There is a posthumous piece on Slate today about restaurant wine service and waiters interrupting conversations to pour more wine from a bottle that has been ordered to cause diners to order another.
I’m going another direction. Baby showers. Yes, a waiter was involved but only at the direction of the “hostess.” I spent a day putting together a baby basket for a neighbor we bonded with as she’d just moved in, pregnant, and her husband had a new job and was working long hours.
Surprisingly, I was invited to the baby shower, which was a dinner for about 10 gals, everyone from her husband’s work besides me. I thoughtfully purchased items and wrappings to assemble a basket that included everything from plastic keys (the “bow” atop the new basket) to bathtub books.
Dinnertime came and everyone rolled up in their expensive cars. The gals were nice, and I ordered a glass of wine and reasonably priced entree. They were ordering cocktails, bottles of wine, expensive meals, desserts and after-dinner drinks (luckily no booze for the mother-to-be). Then they split the bill.
I’d spent $75 on a gift for a nice gal I’d known for a couple of months and now my dinner was $30 including tip but I had to add an extra $100 to that for their excess. Years later, I believe the hostess should have told me, the outsider, of the arrangement, and said to the waiter that the bill would be shared by all except the mother-to-be (of course she shouldn’t pay). At least I would have had a second glass of wine and perhaps a salad! Cheers, Dee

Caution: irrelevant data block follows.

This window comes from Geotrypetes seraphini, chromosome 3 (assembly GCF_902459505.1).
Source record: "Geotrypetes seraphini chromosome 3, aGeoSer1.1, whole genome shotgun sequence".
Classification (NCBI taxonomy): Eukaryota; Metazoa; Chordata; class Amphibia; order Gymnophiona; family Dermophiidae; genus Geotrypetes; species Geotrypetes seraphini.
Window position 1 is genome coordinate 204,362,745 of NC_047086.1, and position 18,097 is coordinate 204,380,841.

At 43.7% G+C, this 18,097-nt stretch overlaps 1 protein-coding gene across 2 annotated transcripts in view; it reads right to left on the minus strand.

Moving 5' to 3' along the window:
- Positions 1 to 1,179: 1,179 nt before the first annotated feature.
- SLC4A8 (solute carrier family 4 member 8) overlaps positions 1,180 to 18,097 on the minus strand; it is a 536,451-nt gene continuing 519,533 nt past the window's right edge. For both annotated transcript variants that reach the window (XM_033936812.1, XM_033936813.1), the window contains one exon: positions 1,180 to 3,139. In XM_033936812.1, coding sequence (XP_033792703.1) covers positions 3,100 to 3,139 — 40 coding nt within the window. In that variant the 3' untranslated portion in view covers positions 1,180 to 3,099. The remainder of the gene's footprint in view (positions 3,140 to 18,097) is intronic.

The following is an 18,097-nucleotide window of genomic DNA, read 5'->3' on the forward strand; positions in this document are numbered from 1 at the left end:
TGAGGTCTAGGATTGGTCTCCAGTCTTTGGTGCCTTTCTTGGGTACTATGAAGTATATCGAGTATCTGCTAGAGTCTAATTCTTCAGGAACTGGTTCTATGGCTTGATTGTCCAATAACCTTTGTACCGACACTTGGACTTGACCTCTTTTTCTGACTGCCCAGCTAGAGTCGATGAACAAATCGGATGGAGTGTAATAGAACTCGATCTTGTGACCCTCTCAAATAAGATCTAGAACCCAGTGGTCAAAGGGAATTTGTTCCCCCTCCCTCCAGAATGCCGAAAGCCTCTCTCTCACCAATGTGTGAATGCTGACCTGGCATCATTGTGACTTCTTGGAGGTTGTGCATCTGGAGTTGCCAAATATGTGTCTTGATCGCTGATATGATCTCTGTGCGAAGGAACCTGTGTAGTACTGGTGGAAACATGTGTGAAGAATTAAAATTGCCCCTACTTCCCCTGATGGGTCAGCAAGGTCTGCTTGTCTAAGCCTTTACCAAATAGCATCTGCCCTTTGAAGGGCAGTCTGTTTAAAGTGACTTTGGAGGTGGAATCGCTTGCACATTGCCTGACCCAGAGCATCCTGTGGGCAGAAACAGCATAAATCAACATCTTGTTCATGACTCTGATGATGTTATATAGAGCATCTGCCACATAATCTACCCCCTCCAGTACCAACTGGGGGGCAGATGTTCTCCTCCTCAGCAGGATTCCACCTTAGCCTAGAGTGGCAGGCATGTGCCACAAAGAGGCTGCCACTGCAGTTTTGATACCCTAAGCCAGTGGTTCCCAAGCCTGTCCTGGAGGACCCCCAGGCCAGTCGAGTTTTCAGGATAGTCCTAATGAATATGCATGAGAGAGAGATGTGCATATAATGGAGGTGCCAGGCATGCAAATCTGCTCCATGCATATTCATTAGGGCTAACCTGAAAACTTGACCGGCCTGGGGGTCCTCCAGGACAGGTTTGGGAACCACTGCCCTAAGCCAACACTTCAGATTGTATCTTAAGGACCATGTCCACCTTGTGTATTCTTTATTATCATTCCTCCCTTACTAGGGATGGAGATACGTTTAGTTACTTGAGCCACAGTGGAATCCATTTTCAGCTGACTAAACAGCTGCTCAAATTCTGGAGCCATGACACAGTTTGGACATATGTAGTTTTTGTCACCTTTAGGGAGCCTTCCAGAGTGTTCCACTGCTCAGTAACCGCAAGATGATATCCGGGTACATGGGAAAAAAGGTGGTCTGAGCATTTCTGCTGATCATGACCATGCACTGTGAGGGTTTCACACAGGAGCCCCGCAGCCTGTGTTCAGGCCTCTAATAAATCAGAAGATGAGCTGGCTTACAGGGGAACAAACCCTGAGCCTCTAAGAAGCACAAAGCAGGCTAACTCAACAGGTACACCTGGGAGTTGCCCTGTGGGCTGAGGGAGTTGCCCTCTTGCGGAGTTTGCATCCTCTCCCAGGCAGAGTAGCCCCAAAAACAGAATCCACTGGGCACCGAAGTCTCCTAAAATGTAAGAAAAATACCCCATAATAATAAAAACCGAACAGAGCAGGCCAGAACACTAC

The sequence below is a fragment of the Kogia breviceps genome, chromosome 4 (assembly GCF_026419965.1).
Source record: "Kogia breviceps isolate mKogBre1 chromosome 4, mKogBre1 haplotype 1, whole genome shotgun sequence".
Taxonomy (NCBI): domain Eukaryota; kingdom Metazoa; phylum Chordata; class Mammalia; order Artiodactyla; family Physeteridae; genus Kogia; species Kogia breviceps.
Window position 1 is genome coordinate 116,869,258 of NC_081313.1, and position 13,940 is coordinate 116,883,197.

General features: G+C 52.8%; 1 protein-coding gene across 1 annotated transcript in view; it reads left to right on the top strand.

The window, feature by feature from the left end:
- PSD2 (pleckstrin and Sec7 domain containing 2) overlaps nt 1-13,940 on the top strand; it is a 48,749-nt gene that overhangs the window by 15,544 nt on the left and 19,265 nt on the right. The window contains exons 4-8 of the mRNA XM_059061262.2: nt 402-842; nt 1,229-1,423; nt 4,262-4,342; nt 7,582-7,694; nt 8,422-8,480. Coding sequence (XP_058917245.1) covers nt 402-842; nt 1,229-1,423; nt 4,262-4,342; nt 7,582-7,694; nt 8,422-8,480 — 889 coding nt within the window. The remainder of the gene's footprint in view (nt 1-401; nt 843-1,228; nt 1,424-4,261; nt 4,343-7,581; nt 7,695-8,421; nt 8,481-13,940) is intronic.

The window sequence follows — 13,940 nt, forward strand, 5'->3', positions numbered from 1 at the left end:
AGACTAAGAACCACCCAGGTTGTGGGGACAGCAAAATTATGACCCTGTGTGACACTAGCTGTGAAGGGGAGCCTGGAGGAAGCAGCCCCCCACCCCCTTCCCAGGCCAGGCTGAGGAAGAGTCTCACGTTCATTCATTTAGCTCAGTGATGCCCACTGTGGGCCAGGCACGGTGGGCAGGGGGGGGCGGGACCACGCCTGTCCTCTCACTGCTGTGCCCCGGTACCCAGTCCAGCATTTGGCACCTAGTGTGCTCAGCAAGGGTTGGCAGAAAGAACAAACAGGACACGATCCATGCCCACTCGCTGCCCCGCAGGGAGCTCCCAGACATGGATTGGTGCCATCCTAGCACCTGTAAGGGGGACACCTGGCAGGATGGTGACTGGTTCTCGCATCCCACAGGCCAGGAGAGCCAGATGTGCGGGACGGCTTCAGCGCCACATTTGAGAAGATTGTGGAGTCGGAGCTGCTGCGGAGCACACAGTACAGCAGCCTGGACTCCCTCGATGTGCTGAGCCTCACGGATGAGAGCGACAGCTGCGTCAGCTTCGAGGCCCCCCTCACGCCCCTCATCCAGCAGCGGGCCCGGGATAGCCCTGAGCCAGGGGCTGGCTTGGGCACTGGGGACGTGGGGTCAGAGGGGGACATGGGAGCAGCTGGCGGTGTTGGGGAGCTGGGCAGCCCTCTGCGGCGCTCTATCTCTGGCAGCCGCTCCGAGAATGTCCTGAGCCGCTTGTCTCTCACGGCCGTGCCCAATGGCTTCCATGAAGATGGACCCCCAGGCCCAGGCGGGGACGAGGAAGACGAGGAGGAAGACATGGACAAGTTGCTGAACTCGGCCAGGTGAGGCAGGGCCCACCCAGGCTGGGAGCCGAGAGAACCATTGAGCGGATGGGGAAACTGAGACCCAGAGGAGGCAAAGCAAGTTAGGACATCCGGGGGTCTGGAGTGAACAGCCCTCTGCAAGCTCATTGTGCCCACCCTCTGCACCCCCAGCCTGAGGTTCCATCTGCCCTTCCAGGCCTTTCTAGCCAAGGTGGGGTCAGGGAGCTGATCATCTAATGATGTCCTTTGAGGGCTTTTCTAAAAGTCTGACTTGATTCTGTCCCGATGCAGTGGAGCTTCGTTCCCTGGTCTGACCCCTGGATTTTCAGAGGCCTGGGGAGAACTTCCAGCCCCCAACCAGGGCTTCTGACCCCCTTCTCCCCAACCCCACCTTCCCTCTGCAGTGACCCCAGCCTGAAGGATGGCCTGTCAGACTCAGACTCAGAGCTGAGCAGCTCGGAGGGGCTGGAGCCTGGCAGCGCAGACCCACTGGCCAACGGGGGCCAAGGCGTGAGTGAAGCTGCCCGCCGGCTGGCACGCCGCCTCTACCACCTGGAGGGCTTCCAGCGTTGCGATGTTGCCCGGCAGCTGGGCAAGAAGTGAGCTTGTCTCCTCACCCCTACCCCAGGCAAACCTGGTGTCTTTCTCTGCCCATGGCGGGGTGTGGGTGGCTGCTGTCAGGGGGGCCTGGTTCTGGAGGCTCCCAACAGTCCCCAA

To me, they’ve gone the way of the dinosaur. I was given etiquette books by my mother and was expected to cross a room with a book balanced on my head.
One of the more important and useful tools was to have family dinner every night, and we had to ask to be excused to do our homework.
Today I’d rather read the book than walk with it on my head but years of ballet and gymnastics lead me to believe I could still do it. For what purpose?
What was drilled into me (north) and instilled into my husband (south) was to be amiable in public, defer to elders and never do anything that would give your folks’ a bad name.
Teenagers don’t know why they do what they do, whether it’s skateboarding the local mall, smoking, doing drugs; it’s all about rebellion and anti-parents and establishment. That’s better served through sports and other legal activities, advice from an old gal who used athletics to get through high school because academia was too easy.
I don’t know why manners have taken such a hit. They’re the only way your child will ever get a job interview. If table manners aren’t taught, your college grad may pick up a steak with his hands and chew on it as if he’s a cave man. That interview just went south.
My parents raised my sister and I in a teutonic way, very structured, then the other brother and sister (think feminist writers) very liberally. They got notes to skip school regularly.
We were all raised by the same parents and have manners, which I hope will be passed on. I think that etiquette is not snobbery where one has to find the fish fork or sorbet spoon, but basic rules for society. Let’s just say, no drive-by shootings today. Cheers, Dee